The Film– If you’re familiar to the series, then you can go ahead and skip down a few paragraphs. If not, well here goes- several years back, Duane Bradley and his ex-conjoined, misshapen brother, Belial, embark on a murder spree in New York, killing the doctors who separated them. After the blood dried, a woman who ran a home for the deformed, Granny Ruth, found the boys and took them in. Belial found a female dis-conjoined twin, Eve, while Duane fell in love with Granny’s seemingly normal daughter, Susan.
Well, it turns out Susan wasn’t exactly as normal as Duane first thought. While in bed the first time, she reveals a parasitic, Little Shop of Horrors style embryo that can freely pop out of her stomach. Duane snapped, and accidentally pushed her to her death before sewing Belial back to his side. It took yet another surgery to remove Belial (something he hates), but Granny and her gang made sure things went without incident. Duane was locked in a padded cell after the incident, and Eve became pregnant with Belial’s children.
And so begins Basket Case 3. Seeing the difficulty in assisting the birth (mainly because Eve isn’t exactly anatomically correct), she rounds the freaks up on a second hand school bus and heads to her son Hal’s house in Georgia for assistance. Duane is only partially recovered, so he’s forced to wear a straight jacket and forbidden to talk with a still very angry Belial.
Everything goes decently, with Eve giving birth to a dozen mini-Belial’s. While she recovers, Duane sneaks off to the local sheriff’s department. During a pit-stop earlier, he began chatting it up with the sheriff’s daughter (which in the south is almost always a death sentence), and explains how he and his brother are murders. His theory is to get them both locked up in the same cell, then Belial will have to talk to him. He’s booked, and the deputies head out to arrest Belial after realizing there’s a one million dollar reward for the both of them.
The deputies break into the house where Granny and Co. are staying. Startled, they confuse Eve for Belial and kill her. Realizing their mistake, they steal the babies in hopes Belial will follow and they can lure him into a cell. And he follows all right. After an attack on the department that makes the Terminator look like a diplomat, the brothers team up to save the basket full of demon babies from the now vengeful sheriff. Armed with a DIY power-loader style exoskeleton suit, Belial and Duane exact bloody vengeance on the small town’s police force.
The first Basket Case was, for all intents and purposes, a straight on horror film. The series took the Evil Dead route, and part two became a more of a lighthearted comedy horror. With, you know, mutated and deformed people. Then comes part three, which the best I can tell is designed to make you laugh while repeatedly bashing your frontal lobe in with a barbed wire baseball bat. There seriously is not a single thing about this film I can compare to a non entry in the series. For over a decade, the insanity of the Basket Case series has yet to be equaled.
Frank Henenlotter is a name every horror and genre fan should know. Other than Basket Case, he’s directed the fantastic Frankenhooker (which my grandfather first told me about, oddly enough), Brain Damage, and recently the criminally underrated Bad Biology. His films mix sex, gore, humor, mutations, and some of the most elaborate effects you’ve ever seen. The guy is easily one of the most creative and unique minds in the genre, and if you haven’t seen his films, you’re doing yourself a disservice.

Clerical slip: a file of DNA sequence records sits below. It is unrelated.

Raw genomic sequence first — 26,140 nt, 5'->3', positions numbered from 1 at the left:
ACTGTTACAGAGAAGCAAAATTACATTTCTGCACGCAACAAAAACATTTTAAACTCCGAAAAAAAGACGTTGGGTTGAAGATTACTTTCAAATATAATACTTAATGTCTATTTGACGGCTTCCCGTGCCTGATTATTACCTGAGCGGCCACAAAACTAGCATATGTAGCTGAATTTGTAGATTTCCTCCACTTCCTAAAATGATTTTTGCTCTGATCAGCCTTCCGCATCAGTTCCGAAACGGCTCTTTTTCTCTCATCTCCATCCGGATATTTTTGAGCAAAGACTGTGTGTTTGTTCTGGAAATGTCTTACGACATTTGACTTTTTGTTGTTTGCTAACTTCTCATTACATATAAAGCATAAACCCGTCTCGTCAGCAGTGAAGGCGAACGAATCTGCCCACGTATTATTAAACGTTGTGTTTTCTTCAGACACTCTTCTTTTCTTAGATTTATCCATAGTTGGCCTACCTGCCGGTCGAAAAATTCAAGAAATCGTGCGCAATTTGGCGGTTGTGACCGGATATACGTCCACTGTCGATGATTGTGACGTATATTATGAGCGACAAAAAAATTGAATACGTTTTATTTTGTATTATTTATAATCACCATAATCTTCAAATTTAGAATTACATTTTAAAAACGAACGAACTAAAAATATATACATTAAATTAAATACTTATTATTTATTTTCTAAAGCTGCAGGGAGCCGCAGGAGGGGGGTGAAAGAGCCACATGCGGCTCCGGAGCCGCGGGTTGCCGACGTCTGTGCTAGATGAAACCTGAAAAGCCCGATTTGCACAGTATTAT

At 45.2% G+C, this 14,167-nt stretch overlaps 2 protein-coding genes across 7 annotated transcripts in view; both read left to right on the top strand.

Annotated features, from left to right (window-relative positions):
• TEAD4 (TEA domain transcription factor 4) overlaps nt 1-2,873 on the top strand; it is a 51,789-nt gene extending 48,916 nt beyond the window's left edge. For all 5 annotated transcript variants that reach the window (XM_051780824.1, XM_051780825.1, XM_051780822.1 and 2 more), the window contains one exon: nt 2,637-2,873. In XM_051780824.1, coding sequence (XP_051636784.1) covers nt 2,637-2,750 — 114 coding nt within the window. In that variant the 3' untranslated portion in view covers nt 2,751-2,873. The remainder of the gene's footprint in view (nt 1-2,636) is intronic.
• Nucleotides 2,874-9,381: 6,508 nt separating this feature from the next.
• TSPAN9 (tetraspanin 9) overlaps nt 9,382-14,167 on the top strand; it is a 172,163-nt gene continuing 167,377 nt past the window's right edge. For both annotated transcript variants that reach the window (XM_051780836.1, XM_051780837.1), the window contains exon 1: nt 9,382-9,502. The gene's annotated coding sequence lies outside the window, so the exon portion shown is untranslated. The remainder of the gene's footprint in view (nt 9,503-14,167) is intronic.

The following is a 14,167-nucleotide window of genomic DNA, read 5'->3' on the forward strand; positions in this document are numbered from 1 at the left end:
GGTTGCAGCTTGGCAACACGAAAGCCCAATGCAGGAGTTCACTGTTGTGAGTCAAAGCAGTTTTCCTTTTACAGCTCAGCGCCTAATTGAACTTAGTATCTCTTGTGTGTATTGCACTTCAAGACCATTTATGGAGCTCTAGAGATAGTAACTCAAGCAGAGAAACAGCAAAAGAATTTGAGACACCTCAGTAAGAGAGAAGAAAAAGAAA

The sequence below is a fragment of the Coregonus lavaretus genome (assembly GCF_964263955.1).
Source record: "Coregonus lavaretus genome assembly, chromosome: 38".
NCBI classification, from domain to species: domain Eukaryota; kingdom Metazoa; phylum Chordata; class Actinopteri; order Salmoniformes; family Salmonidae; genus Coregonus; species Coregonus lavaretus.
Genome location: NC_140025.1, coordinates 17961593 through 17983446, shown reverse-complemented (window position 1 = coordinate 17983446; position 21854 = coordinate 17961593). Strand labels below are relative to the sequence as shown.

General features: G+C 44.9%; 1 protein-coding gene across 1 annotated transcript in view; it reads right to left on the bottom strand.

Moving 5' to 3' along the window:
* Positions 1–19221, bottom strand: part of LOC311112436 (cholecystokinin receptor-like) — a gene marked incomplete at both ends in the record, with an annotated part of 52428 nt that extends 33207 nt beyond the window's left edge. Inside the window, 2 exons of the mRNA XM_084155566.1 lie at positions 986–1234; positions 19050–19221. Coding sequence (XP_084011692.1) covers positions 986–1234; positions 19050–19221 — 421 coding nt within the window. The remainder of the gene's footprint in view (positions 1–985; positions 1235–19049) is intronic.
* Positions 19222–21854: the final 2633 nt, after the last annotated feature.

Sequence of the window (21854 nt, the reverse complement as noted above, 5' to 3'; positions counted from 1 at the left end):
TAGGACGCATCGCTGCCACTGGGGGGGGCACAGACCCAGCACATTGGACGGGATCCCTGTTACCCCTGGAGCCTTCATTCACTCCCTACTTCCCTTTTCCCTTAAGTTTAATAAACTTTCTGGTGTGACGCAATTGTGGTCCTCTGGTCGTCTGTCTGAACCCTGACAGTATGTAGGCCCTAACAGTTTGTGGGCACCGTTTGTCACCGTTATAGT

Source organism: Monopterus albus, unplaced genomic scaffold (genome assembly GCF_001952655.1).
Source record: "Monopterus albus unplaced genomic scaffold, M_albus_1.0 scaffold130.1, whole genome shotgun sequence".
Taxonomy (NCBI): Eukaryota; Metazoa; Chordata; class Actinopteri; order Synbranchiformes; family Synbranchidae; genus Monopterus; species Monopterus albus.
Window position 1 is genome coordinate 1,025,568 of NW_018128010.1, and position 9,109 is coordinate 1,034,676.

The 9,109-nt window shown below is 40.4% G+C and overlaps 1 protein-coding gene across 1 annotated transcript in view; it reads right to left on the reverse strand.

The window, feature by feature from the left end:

Basket Case 3 is a continuation of the pervious film, meaning virtually all the horror elements are gone. Using gross or freaky characters to tell an overall comedic romp works just fine, and the effects to back it up are amazing. As far as plot goes, it’s simple and it works. By works, I mean it gives the film what it requires to show off the collection of set piece characters and devices. It’s like mixing an episode of Ren and Stimpy with about a thousand gallons of blood.
My two favorite deformities are the guy who’s teeth protrude into an almost three foot long oriental fan design, and the guy who’s spine extends so far out of his head you could use it for a coat rack (an and abnormal interest in lettuce). Almost all the mutants are enjoyable on screen, with only one or two coming to mind that were annoying (one with a skull that looked like a palm tree made of bones REALLY grinds on the nerves). But what really sticks with you is the robotic, power loader style death suit.
Duane pays penance by designing a hydraulic suit with Hal for Belial to use in his revenge, complete with a bulletproof face plate, Death Machine style claws, a Rosie O’Donald sized circular saw, and a dangling severed head for the cherry on top. This is officially the coolest fucking movie I’ve ever seen. Oh, and did I mention the sheriff’s daughter loves to dress in BDSM leather and whip the inmates? How can you possibly dislike this movie?
If you can enjoy the weirdness and the pretty much “one set piece to another” story, then the extra goodness will seal the deal. Basket Case 3 is a wild, demented movie that goes from one extreme to another and has a blast doing it. It’s defiantly not for everyone, but if you think you’d like it, you probably will. For me, it was an insane, grotesque hour and a half of pure fun.
The Package– Synapse has given Basket Case 3 a crisp transfer that looks amazing. Not a sign of damage to be found, colors are vibrant, and the picture has a nice layer of noise. The audio is a Dolby 2.0 track that is balanced and crystal clear.
Just the trailer extras-wise, which is the essential extra I feel all DVDs must come with these days.